Philoprogenitive ancestors

Rev. Samuel Willard (1639-1707), fourth child of Maj. Samuel Willard. Portrait from the 1915 Willard Genealogy

Recently a genealogical colleague made a Facebook post on his “newly discovered philoprogenitive” ancestor. This was a word I had to look up, with the colleague referring to its definition of “producing many offspring.” This prompted me to explore who in my own ancestry had the most children.

My recent post on my New Hampshire ancestress Mary (Carter) (Wyman) Batchelder noted that her second husband Nathaniel Batchelder (ca. 1630-1709/10) had seventeen children, fourteen of whom  survived to adulthood; Nathaniel is only my “step-ancestor,” and Mary had a mere ten children by her two husbands. For cousins, I have written about my distant relative Warren Gould Child (1835-1906), an early member of the Latter Day Saints movement, who had twenty-five children with three of his four wives.[1]

An early colonial ancestor that came to mind was Major Simon Willard (1605-1676) of Concord, Massachusetts, who sired a total of fifteen children, seven children with his first wife, and eight by his second (the converse of President John Tyler, who had eight by his first and seven by his second). Simon was sixty-five when his youngest child was born.

Simon [Willard] was sixty-five when his youngest child was born.

If you can connect back to royal ancestors during the medieval period, two large-scale progenitors standout, King Henry II of England, who had fifteen children with six partners, and Henry’s grandfather King Henry I, who sired at least nineteen children with more than ten partners.[2]

The above examples are all male ancestors, as they are capable of having children for a longer period of time than women. I know of several female ancestors with at least twelve children (although usually by the same partner), such as my patrilineal ancestress Mary (Bowen) Child  (ca. 1636-1707) and her daughter-in-law, Grace (Morris) Child (1660/1-1723). I am sure I will notice other colonial ancestors with more children. Who is the ancestor you have found with the largest number of children?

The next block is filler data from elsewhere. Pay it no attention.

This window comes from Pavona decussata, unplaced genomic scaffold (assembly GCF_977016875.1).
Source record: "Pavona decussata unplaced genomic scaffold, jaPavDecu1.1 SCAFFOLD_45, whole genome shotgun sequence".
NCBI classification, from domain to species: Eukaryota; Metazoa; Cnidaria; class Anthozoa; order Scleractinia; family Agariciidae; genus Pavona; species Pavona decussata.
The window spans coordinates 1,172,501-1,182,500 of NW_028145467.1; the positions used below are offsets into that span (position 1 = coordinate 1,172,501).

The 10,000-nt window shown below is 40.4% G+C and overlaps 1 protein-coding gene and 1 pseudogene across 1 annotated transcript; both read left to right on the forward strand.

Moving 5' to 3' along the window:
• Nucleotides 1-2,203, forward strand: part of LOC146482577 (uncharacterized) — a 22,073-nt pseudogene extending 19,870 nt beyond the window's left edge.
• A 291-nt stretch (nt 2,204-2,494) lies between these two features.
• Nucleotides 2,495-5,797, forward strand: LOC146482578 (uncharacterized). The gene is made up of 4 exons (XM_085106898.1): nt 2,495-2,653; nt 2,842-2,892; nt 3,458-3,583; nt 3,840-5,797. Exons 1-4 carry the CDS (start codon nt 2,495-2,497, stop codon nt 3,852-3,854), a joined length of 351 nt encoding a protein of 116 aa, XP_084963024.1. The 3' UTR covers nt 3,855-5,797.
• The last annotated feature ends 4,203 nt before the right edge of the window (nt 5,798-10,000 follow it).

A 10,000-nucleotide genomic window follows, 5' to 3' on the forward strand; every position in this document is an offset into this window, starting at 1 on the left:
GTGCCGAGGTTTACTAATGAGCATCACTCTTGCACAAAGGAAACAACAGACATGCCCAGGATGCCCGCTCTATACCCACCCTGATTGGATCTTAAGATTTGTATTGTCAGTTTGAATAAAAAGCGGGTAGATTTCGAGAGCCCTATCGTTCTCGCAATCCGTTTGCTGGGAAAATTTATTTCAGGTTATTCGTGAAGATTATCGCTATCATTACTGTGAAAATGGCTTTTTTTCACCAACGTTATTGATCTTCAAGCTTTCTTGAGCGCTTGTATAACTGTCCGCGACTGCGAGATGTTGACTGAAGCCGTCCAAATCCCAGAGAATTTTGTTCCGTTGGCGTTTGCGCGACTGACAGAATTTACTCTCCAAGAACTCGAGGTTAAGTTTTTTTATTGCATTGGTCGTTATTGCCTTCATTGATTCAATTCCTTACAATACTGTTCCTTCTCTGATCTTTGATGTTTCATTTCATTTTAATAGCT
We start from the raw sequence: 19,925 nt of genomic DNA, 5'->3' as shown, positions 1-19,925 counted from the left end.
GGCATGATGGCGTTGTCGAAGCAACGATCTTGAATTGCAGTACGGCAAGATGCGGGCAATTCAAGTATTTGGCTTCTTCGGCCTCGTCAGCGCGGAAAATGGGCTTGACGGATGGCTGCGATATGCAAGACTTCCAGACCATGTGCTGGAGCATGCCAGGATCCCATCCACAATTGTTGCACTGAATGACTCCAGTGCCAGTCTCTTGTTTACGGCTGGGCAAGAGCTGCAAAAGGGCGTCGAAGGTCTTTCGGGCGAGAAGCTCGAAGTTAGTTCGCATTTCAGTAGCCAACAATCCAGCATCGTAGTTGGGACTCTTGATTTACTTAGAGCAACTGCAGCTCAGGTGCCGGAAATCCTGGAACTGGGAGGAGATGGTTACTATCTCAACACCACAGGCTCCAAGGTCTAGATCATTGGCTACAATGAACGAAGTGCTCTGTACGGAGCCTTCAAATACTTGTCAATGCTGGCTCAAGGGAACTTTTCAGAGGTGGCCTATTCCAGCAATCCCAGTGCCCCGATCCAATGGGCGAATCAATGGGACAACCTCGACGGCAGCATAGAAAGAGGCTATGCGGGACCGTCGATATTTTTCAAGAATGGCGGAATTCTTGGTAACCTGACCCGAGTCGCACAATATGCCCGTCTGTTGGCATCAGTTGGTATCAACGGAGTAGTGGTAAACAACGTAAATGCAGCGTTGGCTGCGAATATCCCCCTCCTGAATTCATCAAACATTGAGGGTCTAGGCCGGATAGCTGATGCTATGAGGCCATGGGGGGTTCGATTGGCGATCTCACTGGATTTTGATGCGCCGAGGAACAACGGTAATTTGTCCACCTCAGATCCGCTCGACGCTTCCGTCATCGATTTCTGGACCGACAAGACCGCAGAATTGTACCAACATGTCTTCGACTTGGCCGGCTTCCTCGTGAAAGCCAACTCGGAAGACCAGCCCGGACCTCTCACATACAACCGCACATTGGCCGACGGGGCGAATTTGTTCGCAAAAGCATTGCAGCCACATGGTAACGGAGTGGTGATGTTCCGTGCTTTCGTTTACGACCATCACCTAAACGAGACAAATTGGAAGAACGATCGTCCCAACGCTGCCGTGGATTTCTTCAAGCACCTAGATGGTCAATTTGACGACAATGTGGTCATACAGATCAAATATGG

[1] Several other early L.D.S. leaders had significantly more children, Brigham Young siring fifty-six children with sixteen of his wives, and Heber Chase Kimball with sixty-six children by seventeen of his wives. Both are distant cousins of mine (Young through the Mixer family of Watertown, Massachusetts, and Kimball through the Kimball family of Ipswich, Massachusetts).

[2] Douglas Richardson, Royal Ancestry, 1:8-18, 24-43. See also Walter Lee Sheppard, Jr., “Royal Bye-Blows – The Illegitimate Children of the English Kings from William I to Edward III,” Register 119 (1965): 94-102, “… [Part] II …. Edward III to Queen Anne,” 121 (1967): 185-191, as noted in a previous post.

Christopher C. Child

About Christopher C. Child

Chris Child has worked for various departments at NEHGS since 1997 and became a full-time employee in July 2003. He has been a member of NEHGS since the age of eleven. He has written several articles in American Ancestors, The New England Historical and Genealogical Register, and The Mayflower Descendant. He is the co-editor of The Ancestry of Catherine Middleton (NEHGS, 2011), co-author of The Descendants of Judge John Lowell of Newburyport, Massachusetts (Newbury Street Press, 2011) and Ancestors and Descendants of George Rufus and Alice Nelson Pratt (Newbury Street Press, 2013), and author of The Nelson Family of Rowley, Massachusetts (Newbury Street Press, 2014). Chris holds a B.A. in history from Drew University in Madison, New Jersey.View all posts by Christopher C. Child